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Posts Tagged ‘plateau’

The Slip

I don’t know why I can eat right and exercise throughout the Winter, Spring, and Summer, but Autumn always makes me crave more calories. Is it the increasingly colder temperatures? The lure of holiday baked goods and other unhealthy fare?

img-slip

This particular Fall a number of various events have made it harder to eat right or get exercise. It’s the busy season at work so I’ve been spending more hours working. The shift to Standard Time means that it gets dark earlier. The weather has gotten cold very quickly, so I don’t take walks as much outside. My wife started a new job so I don’t have a couple of uninterrupted hours in the morning to walk on the treadmill while she’s sleeping anymore. Plus, there are a few other personal issues that have come up that take my time and attention away from Clean Livin’, or require me to eat & run more often.

I can come up with any number of reasons[1], but what it boils down to is that I’ve slipped. Luckily I have so many healthy habits that they haven’t all fallen by the wayside. I still weigh-in every day. I still record everything I eat (even the unhealthy, high-calorie foods).

How I Start To Slip

At first maybe I’ll grab some food on the run, or not calculate my caloric intake for dinner until the next day. Then maybe I miss recording a meal. Then miss recording a day. Then I get busy with other things and don’t do any research or writing for this site.

So far no matter when I’ve slipped a little (or a lot) I’ve still weighed-in. I think of all of my Clean Livin’ habits, weighing myself and then recording it are the easiest things to do. After four and a half years weigh-ins have become ingrained in my daily routine. Sometimes I forget to weigh in when my routine changes, but barring a day or so every few months where I don’t weigh-in, I have a solid record, and can at least see when I gain weight rather than lose or stay the same.

It’s hard to gauge gaining or losing weight when you weigh in every day, though, because you do go up and down even when you do everything right and are on a trend of losing weight. I think my threshold for thinking “Shit, I’ve got to do better” is going over a five pound mark. For instance, I was down as low as 254.4 a couple of weeks ago (so close to 250!) and then a few days ago weighed-in at 260.0, after going up and down a pound or so here or there for the past three weeks.

So that was a wake-up call. The hard truth is that losing weight takes conscious effort and attention. You have to think about it a lot more than you may want to, and stick to your daily budget most of the time. Sometimes it’s okay to go over budget, but not most of the time. When those indulgences become more frequent than eating right, you’re going to gain weight again. I don’t know about you, but I’ve worked too hard and come too far to backtrack now. Fuck that noise.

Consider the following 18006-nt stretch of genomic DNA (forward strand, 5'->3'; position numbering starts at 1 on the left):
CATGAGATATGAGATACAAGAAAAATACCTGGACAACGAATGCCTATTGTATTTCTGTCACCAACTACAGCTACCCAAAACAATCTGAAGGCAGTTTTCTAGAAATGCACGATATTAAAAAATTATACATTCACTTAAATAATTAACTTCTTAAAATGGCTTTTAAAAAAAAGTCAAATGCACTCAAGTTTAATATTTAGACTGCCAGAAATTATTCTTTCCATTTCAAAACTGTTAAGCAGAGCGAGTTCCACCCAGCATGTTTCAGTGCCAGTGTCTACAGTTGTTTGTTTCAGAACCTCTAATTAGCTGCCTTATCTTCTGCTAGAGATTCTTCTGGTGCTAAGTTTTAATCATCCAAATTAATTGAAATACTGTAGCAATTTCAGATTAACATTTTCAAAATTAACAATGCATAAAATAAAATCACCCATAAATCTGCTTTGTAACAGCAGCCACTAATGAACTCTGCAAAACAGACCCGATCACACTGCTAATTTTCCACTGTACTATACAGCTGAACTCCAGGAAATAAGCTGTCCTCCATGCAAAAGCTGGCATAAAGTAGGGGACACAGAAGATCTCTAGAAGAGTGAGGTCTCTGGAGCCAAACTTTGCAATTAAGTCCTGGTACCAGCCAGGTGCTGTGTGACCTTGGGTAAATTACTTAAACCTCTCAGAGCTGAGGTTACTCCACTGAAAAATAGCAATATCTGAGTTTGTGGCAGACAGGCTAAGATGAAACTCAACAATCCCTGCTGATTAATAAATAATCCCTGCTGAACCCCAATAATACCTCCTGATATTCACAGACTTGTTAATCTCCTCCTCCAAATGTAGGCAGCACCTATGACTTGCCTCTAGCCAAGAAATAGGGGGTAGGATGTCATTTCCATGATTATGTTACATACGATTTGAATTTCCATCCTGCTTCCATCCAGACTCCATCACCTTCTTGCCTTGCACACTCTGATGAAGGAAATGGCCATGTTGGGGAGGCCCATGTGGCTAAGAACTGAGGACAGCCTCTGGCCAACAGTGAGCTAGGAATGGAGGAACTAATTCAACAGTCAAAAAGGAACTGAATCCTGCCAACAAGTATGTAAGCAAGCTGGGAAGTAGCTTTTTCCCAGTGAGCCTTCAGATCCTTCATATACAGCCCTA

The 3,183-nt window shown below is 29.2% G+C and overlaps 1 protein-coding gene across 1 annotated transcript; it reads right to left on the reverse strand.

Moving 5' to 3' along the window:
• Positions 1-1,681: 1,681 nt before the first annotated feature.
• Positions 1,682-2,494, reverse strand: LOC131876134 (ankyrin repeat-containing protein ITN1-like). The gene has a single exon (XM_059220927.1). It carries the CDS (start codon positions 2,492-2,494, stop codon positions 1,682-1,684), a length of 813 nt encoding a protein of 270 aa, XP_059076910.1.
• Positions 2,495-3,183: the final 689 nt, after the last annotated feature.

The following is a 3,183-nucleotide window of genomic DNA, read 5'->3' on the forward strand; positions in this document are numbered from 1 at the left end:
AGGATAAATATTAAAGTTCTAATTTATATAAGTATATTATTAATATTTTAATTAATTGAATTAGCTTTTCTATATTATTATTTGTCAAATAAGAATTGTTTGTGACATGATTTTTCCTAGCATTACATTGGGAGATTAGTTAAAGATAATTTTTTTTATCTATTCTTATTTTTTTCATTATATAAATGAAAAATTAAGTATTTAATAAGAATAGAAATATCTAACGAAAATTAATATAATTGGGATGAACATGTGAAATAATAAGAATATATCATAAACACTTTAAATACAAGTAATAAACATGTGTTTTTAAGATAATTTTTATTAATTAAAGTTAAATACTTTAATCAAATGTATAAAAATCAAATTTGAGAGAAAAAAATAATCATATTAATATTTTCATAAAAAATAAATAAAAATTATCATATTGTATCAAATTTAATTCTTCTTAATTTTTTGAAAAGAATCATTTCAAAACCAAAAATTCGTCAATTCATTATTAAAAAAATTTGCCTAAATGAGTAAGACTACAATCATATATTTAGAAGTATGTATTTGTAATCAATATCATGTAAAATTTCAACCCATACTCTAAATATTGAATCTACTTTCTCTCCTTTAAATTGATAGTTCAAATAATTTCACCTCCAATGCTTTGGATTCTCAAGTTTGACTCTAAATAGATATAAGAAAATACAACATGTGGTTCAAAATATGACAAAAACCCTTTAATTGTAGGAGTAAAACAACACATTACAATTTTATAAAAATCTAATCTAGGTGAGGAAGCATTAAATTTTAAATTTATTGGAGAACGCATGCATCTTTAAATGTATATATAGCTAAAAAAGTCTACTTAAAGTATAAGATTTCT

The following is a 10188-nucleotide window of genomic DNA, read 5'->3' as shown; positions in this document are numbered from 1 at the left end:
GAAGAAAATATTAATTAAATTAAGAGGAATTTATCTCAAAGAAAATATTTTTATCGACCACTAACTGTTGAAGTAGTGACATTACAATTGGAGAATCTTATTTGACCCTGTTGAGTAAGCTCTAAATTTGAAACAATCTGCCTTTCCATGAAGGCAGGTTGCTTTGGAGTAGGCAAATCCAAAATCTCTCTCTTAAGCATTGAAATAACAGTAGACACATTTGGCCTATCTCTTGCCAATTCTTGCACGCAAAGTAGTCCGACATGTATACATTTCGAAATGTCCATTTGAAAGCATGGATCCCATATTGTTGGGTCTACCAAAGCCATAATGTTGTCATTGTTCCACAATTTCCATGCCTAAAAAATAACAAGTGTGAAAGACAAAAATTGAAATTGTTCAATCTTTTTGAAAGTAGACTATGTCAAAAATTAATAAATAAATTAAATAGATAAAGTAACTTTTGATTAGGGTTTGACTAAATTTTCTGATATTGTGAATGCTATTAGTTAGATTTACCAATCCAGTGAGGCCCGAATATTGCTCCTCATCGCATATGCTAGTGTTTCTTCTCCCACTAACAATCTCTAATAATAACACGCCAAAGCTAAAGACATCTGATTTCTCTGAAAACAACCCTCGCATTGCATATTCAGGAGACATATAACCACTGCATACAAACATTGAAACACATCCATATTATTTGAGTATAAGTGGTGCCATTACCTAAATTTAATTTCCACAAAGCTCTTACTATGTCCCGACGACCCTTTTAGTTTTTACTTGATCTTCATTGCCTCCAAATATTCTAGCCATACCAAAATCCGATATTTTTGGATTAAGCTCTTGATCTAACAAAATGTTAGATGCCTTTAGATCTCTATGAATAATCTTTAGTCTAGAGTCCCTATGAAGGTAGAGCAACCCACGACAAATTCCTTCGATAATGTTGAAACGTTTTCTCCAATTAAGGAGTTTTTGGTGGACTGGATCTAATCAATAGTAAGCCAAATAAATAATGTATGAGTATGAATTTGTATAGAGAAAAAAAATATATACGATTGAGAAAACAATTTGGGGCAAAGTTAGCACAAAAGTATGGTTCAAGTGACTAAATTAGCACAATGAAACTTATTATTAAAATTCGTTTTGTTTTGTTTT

Back On Track

It’s not like I haven’t written about derailment or plateaus before. When it happens, no matter how many reasons I have no one to blame but myself. A slip can be just the kick in the pants you need to refocus your weight loss efforts, no matter how cold it is outside.

I’m not sure how long it’ll take me to lose the next ten pounds (some of those pounds… again) but I know it’s doable. I’ve done it for weeks, months, years now.

Losing weight may be harder as the weather grows colder, life gets busier, and habits slip by the wayside. Plan for weight loss to be slower then, but as long as you’re aware of the difficulty and consciously plan means and exercise, you can hunker-down and do it.

Update: Slipped on Posting Here, Too

Speaking of slipping, I originally had this post set to publish in late November and haven’t finished it until just now. Everything else still stands, and now that the holidays are over and I’m back to focusing on weight loss, updates should be more regular once again.


  1. Excuses.  ↩

Plateaus

There’s going to come a time when you’ll stagnate in your fitness. You’ll stop losing weight (before you reach your goal weight), or exercise less and less frequently. You’ll stop tracking your caloric intake, or even stop thinking so much about food.

While losing weight and getting fit is simple, that doesn’t mean that it’s easy. In order for your body to burn stored fat you have to create an energy deficit on your intake. In plainer terms, you have to expend more energy than you take in (in the form of food). We measure energy that the body uses in terms of calories (technically, kilocalories, but most labels ignore the kilo- prefix). Obviously, if you’re going to keep under a certain caloric limit you’re going to have to know how many calories are in the food you eat each day. On top of that, you’re also going to have to track it cumulatively so that you know when you’ve reached your limit. Ideally, of course, you’d also log your food before you eat it so you can make decisions based on your caloric needs.